by Kevin Meagher
There’s a lot of ‘whatifery’ around the Labour party at the moment. What if Jeremy Corbyn is re-elected with a bigger majority? What if there’s a snap general election? What if there’s a serious attempt to impose mandatory reselections on sitting Labour MP?
Here’s a more abstract thought for the start of the traditional silly season: what if Andy Burnham, rather than Jeremy Corbyn had been elected Labour leader last July?
Clearly Corbyn romped home with 65 per cent of the vote, so it wasn’t exactly a close-run thing, but Burnham was second (meaning this counter-factual is not outside the realms of plausibility).
Looking back, it now seems quite unbelievable that intelligent people ever thought Liz Kendall was in with a shout of winning. Her derisory 4.5 per cent of the vote – fewer than one in twenty eventually backed her – was a cataclysmic defeat.
It doesn’t reflect on her as a person or as a smart, effective politician. The neo-Blairite flag she marched to war under was utterly cursed from the start. It was a drubbing the likes of which the party’s right has never faced before.
Yvette Cooper, representing that uncharismatic, technocratic Brownite tradition, was thoroughly worthy and utterly uninspiring. The party’s new recruits were drunk on full-bodied ideology and didn’t want her half-strength version.
Only Burnham seemed to read which way the party’s grassroots were heading and tacked to the left.
Shamelessly, many would say, but it doesn’t matter. The urge to hold the party together by reaching out and pulling enough support away from Corbyn in order to try and run the party from the centre-left, instead of the hard-left, was the right one.
(Who knows, if Kendall and Cooper had done likewise, perhaps it would have reduced Corbyn’s point-of-difference advantage and discouraged the flood of ‘three quid trots’ from infiltrating the party).
To a big chunk of the Westminster cognoscenti Burnham is an inveterate flip-flopper who changes his position to suit his audience. But better, surely, a flip-flopper than a rigid dogmatist like Corbyn? And even his detractors would have to acknowledge Burnham’s personal decency as one of the nicest people in British politics.
This really matters. The deteriorating personal relationships in the parliamentary party, increasingly played out on social media, are poisoning Labour from the head down. Jeremy Corbyn, purveyor of ‘kinder, gentler politics’ clearly believes in no such thing. (We know this because he’s currently leaving his henchmen to smear Owen Smith).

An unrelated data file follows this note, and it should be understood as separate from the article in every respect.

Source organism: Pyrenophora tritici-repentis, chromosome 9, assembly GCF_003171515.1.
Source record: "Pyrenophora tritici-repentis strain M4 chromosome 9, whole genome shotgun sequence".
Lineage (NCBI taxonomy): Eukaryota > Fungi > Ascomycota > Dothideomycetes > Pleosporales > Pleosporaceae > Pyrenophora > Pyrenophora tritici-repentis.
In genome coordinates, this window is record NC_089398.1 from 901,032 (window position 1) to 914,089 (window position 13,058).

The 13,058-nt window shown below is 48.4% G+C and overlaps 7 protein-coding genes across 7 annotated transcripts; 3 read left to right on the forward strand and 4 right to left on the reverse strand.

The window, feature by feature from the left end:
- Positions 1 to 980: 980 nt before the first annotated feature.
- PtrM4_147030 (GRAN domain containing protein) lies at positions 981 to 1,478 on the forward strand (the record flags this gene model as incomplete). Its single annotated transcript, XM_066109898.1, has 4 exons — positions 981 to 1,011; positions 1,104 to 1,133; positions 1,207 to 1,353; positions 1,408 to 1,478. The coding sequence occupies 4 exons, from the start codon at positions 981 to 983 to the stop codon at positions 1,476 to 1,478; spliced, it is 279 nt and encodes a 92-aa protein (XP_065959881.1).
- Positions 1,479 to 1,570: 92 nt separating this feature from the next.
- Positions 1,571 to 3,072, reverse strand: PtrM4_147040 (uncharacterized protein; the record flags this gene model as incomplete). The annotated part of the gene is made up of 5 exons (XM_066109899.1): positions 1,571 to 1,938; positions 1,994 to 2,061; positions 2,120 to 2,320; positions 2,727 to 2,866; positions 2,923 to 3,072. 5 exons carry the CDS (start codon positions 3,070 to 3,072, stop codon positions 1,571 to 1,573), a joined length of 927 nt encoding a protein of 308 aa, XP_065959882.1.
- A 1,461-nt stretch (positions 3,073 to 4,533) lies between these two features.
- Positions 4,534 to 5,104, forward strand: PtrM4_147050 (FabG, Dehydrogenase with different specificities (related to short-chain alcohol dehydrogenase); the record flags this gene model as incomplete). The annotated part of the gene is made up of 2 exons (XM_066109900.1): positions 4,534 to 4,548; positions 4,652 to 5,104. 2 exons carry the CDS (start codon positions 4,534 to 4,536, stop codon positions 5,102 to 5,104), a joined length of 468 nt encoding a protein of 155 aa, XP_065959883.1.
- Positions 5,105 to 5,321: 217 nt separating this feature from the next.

If he’d been able to head-off Corbyn, Burnham would have applied balm to the party’s wounds, stretching every sinew to keep all the various factions together, (an increasingly unlikely scenario at the moment). He would have blended the talents of all sections of opinion and tried to shape an agenda that kept Labour competitive.
At the moment, the party is reduced to scrap. The frontbench resembles a particularly hard-hit First World War battalion, where corporals have been promoted to officers because all the other ranks have been cut down. By any measure, it is the least able and credible shadow ministerial team since the parliamentary party was first formed.
But if you’re Jeremy Corbyn you don’t let a small matter like this detract you from building ‘The New Politics’.
Which is, of course, ‘The Very Old Politics’.
It involves cocooning the party in moral simplicity and political certainty while Labour loses election after election. And still the Corbynistas will emerge from their shells chirruping on about the “neo-liberal consensus” and how they only lost because of the right-wing media but that, hey, eight and a half million votes for socialism is a great start.
Burnham would have kept Labour positioned as a potential party of government. For all his famous disdain for the “Westminster bubble” he is a creature of it and although there would have been grumbling about him playing to the gallery, by making more space for the left than the other leadership challengers would have done, Burnham would have still managed to keep Labour looking competent and plausible. Currently, it is neither.
A Burnham-led Labour party might not have prevented Brexit. It might not have won the next general election. But it would have kept the show on the road. It would certainly have provided a platform to build future success. Labour would not have become the basket-case it currently is, or a haven for cybertrots, Home Counties lefties and MacBook revolutionaries.
In another twelve months’ time, Burnham will, in all likelihood, be the first metro mayor of Greater Manchester and one of the few Labour people in the country running anything of any importance. Good luck to him.
But what a shame he’s not otherwise engaged.
Kevin Meagher is associate editor of Uncut